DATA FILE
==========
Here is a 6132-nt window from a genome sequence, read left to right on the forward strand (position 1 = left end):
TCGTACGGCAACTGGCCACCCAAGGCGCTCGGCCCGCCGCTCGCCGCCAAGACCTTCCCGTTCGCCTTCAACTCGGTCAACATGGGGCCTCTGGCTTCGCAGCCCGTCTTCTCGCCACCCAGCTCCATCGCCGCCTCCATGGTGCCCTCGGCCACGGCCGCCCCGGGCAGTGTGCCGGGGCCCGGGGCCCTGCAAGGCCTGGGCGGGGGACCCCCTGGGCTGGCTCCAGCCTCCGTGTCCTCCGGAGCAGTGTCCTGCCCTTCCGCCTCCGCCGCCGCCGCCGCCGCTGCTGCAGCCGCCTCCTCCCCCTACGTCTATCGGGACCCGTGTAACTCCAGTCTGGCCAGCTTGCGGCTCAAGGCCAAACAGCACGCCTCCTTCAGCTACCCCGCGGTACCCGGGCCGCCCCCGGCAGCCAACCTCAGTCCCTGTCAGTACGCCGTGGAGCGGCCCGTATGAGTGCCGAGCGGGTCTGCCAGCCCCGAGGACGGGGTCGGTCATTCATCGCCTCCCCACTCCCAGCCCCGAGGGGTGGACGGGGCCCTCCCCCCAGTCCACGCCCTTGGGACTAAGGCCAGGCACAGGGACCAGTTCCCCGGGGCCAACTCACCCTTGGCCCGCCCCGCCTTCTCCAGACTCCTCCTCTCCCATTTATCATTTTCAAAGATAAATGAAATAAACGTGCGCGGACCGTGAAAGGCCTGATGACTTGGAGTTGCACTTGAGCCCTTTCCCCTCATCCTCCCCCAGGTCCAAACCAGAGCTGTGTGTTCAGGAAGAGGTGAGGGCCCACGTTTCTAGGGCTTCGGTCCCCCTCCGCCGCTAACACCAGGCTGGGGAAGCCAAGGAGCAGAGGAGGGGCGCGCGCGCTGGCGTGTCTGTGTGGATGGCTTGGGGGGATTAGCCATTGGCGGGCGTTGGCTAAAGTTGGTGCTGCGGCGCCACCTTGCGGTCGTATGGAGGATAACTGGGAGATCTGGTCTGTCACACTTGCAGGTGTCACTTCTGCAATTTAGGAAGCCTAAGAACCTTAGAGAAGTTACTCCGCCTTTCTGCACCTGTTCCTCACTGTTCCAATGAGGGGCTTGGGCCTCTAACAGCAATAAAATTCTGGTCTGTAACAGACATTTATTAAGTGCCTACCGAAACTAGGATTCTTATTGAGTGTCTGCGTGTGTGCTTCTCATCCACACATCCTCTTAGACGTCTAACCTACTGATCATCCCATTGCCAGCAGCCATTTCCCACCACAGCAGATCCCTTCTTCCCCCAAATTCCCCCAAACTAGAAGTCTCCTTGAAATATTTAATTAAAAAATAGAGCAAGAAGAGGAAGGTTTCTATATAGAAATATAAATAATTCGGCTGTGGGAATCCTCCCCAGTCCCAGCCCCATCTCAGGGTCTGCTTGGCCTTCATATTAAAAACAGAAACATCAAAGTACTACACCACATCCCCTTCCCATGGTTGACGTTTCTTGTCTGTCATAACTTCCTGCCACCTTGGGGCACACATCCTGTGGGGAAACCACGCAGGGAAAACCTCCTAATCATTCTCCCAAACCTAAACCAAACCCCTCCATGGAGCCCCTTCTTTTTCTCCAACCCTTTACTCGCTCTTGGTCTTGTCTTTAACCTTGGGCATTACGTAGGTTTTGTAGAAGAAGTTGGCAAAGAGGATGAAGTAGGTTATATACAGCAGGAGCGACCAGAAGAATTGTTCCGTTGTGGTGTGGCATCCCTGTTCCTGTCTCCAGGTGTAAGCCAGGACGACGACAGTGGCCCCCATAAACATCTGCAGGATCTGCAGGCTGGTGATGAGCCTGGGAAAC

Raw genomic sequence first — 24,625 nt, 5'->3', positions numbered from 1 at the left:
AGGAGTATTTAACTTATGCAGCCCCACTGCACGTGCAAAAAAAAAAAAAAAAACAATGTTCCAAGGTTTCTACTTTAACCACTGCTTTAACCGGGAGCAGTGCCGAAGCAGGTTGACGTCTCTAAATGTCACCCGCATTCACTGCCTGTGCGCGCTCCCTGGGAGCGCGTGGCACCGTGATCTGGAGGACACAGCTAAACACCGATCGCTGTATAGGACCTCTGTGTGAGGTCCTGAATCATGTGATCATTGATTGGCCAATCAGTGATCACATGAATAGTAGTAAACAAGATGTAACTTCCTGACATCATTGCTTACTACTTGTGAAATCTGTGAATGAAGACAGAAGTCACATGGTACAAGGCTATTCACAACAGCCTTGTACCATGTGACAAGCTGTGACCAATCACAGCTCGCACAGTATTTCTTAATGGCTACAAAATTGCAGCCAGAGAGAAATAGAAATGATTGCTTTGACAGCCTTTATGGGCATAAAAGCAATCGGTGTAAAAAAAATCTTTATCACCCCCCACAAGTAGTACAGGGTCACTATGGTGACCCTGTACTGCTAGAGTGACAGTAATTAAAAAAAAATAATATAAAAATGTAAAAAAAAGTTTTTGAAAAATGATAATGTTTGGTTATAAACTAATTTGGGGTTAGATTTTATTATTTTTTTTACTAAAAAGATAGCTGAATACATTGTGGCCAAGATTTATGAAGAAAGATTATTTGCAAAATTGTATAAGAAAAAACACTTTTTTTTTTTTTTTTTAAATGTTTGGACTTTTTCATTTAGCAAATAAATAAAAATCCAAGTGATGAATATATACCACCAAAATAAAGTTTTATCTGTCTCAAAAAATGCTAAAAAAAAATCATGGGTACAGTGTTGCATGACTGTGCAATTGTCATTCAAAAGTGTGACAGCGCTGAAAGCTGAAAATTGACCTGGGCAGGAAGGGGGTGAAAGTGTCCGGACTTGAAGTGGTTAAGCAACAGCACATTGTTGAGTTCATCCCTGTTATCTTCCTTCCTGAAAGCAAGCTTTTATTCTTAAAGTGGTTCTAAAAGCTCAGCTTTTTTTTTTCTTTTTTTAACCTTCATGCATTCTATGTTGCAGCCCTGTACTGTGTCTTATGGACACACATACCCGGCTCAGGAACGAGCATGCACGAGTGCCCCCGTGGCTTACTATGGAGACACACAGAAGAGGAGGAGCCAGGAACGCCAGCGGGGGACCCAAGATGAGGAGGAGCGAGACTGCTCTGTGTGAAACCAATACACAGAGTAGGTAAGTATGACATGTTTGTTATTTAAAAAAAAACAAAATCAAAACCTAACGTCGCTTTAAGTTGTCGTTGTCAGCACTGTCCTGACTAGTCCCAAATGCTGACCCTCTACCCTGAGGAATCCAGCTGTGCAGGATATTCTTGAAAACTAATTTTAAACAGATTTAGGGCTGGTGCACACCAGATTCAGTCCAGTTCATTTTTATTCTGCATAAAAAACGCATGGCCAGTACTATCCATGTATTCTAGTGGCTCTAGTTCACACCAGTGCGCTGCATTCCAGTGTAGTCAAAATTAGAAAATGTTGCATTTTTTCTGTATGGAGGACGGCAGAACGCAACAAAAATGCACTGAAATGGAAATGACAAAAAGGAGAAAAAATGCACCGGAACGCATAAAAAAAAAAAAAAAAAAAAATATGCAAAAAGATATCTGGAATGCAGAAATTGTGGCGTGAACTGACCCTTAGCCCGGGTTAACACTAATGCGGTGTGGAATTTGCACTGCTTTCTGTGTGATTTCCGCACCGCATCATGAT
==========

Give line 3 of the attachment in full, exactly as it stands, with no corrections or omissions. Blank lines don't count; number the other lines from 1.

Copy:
Raw genomic sequence first — 24,625 nt, 5'->3', positions numbered from 1 at the left: